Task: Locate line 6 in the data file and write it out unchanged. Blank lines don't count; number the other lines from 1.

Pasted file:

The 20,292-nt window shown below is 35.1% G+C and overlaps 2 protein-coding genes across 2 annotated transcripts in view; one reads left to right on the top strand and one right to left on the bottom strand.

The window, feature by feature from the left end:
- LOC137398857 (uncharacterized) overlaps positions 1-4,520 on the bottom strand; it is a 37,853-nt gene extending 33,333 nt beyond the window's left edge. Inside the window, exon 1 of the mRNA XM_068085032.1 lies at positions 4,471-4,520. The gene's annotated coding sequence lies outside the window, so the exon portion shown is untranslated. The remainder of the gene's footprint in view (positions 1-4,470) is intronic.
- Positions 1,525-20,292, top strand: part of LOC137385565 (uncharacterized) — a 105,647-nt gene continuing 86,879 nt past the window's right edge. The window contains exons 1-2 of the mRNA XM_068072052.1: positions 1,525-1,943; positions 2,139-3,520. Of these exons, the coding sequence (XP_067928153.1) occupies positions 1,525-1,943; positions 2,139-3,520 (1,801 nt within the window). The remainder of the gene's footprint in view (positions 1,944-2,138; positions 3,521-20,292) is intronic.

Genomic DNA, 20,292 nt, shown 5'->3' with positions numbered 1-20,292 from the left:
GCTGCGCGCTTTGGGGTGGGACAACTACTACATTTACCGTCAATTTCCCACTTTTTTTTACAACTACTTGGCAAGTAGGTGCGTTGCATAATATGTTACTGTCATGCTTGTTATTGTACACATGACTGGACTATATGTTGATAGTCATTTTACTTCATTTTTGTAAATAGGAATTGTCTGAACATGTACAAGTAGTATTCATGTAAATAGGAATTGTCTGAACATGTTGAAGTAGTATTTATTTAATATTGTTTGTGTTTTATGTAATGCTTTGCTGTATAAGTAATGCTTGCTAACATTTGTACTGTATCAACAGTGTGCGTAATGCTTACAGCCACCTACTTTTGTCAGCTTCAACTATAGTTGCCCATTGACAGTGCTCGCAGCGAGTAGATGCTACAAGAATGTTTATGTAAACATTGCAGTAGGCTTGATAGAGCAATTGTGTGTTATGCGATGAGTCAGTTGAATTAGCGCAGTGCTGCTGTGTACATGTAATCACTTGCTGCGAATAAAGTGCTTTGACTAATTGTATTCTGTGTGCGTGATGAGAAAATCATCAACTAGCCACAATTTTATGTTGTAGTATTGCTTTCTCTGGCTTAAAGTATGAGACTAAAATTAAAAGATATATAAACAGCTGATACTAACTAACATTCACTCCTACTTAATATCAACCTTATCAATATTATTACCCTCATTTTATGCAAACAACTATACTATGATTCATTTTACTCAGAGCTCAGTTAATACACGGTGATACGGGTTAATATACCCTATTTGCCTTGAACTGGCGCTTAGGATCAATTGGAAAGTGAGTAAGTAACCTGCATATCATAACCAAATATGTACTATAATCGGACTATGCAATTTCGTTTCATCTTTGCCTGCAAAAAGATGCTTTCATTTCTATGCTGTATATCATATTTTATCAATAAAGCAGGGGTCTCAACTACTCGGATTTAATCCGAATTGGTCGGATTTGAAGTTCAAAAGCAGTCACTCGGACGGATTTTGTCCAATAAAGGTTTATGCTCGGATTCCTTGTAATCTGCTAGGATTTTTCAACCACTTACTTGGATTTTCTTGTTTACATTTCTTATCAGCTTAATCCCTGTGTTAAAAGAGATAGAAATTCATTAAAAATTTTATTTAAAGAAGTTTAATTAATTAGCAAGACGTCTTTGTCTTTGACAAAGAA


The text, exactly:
GCTGCGCGCTTTGGGGTGGGACAACTACTACATTTACCGTCAATTTCCCACTTTTTTTTACAACTACTTGGCAAGTAGGTGCGTTGCATAATATGTTACTGTCATGCTTGTTATTGTACACATGACTGGACTATATGTTGATAGTCATTTTACTTCATTTTTGTAAATAGGAATTGTCTGAACATGTACAAGTAGTATTCATGTAAATAGGAATTGTCTGAACATGTTGAAGTAGTATTTATTTAATATTGTTTGTGTTTTATGTAATGCTTTGCTGTATAAGTAATGCTTGCTAACATTTGTACTGTATCAACAGTGTGCGTAATGCTTACAGCCACCTACTTTTGTCAGCTTCAACTATAGTTGCCCATTGACAGTGCTCGCAGCGAGTAGATGCTACAAGAATGTTTATGTAAACATTGCAGTAGGCTTGATAGAGCAATTGTGTGTTATGCGATGAGTCAGTTGAATTAGCGCAGTGCTGCTGTGTACATGTAATCACTTGCTGCGAATAAAGTGCTTTGACTAATTGTATTCTGTGTGCGTGATGAGAAAATCATCAACTAGCCACAATTTTATGTTGTAGTATTGCTTTCTCTGGCTTAAAGTATGAGACTAAAATTAAAAGATATATAAACAGCTGATACTAACTAACATTCACTCCTACTTAATATCAACCTTATCAATATTATTACCCTCATTTTATGCAAACAACTATACTATGATTCATTTTACTCAGAGCTCAGTTAATACACGGTGATACGGGTTAATATACCCTATTTGCCTTGAACTGGCGCTTAGGATCAATTGGAAAGTGAGTAAGTAACCTGCATATCATAACCAAATATGTACTATAATCGGACTATGCAATTTCGTTTCATCTTTGCCTGCAAAAAGATGCTTTCATTTCTATGCTGTATATCATATTTTATCAATAAAGCAGGGGTCTCAACTACTCGGATTTAATCCGAATTGGTCGGATTTGAAGTTCAAAAGCAGTCACTCGGACGGATTTTGTCCAATAAAGGTTTATGCTCGGATTCCTTGTAATCTGCTAGGATTTTTCAACCACTTACTTGGATTTTCTTGTTTACATTTCTTATCAGCTTAATCCCTGTGTTAAAAGAGATAGAAATTCATTAAAAATTTTATTTAAAGAAGTTTAATTAATTAGCAAGACGTCTTTGTCTTTGACAAAGAA